In this day and age you can’t move for zombies; zombies on the television, zombies at the cinema, zombies in your comics zombies even in your Lego, Christ even flash mob zombies while you’re trying to have a coffee in Starbucks. However, nowadays zombies aren’t what they use to be, all running around and the like, all apart from the excellent new The Walking Dead. So let’s get back to some old-school, original, top of the range zombie action with George A. Romero’s subversive Dawn of the Dead.
Following on from the landmark film that was Night of the Living Dead, Romero moves the story forward along as society starts to falter under continuing raise of the dead. With airwaves broadcasting message of doom to the populous and the government ordering people from their homes to secure facilities, by force if need be.
So as society gradually falls, decisions have to be made, to stay or to go, to help others or to save one’s self. These major decisions are all planned out in the opening scenes of Dawn of the Dead as Stephen (David Emge – The Booby Hatch and Basket Case 2),boyfriend of Francine (Gaylen Ross – Madman and Creepshow) ,an employee at a local television and radio station, decided to take the station’s helicopter and leave, as the station itself falls into chaos with employees walking out and on air arguments breaking out about the impending doom.
At the same time, SAWT teams are moving into buildings to move people out and onto the government secure locations for their safety. One team however faces tough resistance from the occupants and bloodshed and zombies ensue. Two officers within such a team, Roger (Scott H. Reiniger – Knightriders and Dawn of the Dead 2004) and Peter (Ken Foree – Death Spa and The Devil’s Rejects) come to see the futility of their actions and also decide to leave, joining Stephen and Fran at the helicopter to make their way west in an attempt to find a safe place.
The four, all with their decision to leave what they knew behind, head for whatever safety they can find, all seeming to know within themselves that things are not going to get any better for them wherever they go. However, as they make their way west, the group come across an abandoned shopping mall and see it as place of safety, or is it?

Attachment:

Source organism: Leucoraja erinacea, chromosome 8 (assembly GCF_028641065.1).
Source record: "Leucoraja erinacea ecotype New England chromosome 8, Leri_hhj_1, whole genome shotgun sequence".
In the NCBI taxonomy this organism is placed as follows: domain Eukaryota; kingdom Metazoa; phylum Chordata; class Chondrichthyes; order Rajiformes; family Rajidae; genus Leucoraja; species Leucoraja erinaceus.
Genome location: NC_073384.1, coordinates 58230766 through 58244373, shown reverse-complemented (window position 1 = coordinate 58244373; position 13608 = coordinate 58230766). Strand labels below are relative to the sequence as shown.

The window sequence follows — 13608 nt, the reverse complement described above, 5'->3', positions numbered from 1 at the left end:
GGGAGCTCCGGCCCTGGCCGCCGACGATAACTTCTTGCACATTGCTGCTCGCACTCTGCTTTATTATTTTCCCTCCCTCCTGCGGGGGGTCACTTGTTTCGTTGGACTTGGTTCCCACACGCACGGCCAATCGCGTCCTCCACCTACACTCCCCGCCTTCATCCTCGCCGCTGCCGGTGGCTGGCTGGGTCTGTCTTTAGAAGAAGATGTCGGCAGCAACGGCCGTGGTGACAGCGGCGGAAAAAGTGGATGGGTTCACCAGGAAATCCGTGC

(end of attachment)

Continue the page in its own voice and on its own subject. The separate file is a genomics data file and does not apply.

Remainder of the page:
As the four bed themselves into the Monroeville Mall, after clearing out the zombies and barricading the main entrances, the true underlying message of Romero’s story starts to comes to light. As the four enjoy the unbridled pleasure of looting and consumerism within this temple to shopping, as they take what they want when they want, however still contain within this prison of their own making.
With the joys of unabashed shopping to be had, this façade of contentment is shattered with the arrival of a biker gang seeing the mall as an excuse for rampaging and looting, as a marker to the complete fall of society, law and order.
So with the biker gang just out for themselves and not seeing the mall as a place of safety from the undead, they head in and unwittingly let the undead in with them. With the situation going from bad to worse very rapidly, who will survive the undead? As their urge to consume brains and flesh will never stop, much like their living counterparts’ urge to consume goods and chattels, making it hard to distinguish one from another, in this cynical swipe at the American way of life.
As we all know Dawn of the Dead is a piece of cinematic history now and the cornerstone of zombies in film. So when it come to my personal view of the film is pretty irrelevant in the grand scheme of how the film is seen be the masses but for me I feel I must join the masses, like a zombie, and shuffle along to the same deathly groan that this is top slice of zombie fun.
Do remember however, when you’re trudging through the shopping centres and malls in these last days before Christmas to get those remaining gifts, just think of the other zombies around you doing exactly the same as you, without thought, without feeling, just wanting to consume anything and everything, because you too are a zombie to this temple of shopping.
David Emge … Stephen
Ken Foree … Peter
Scott H. Reiniger … Roger
Gaylen Ross … Francine
David Crawford … Dr. James Foster
David Early … Mr. Sidney Berman, TV Interviewer
Directed by … George A. Romero
The two zombie children who attack Peter in the airport chart house are played by Donna Savini and Mike Savini, the real-life niece and nephew of Tom Savini. Incidently, these are the only zombies in all of Romero’s “Dead” films that spontaneously run and never do the trademark “Zombie shuffle”.
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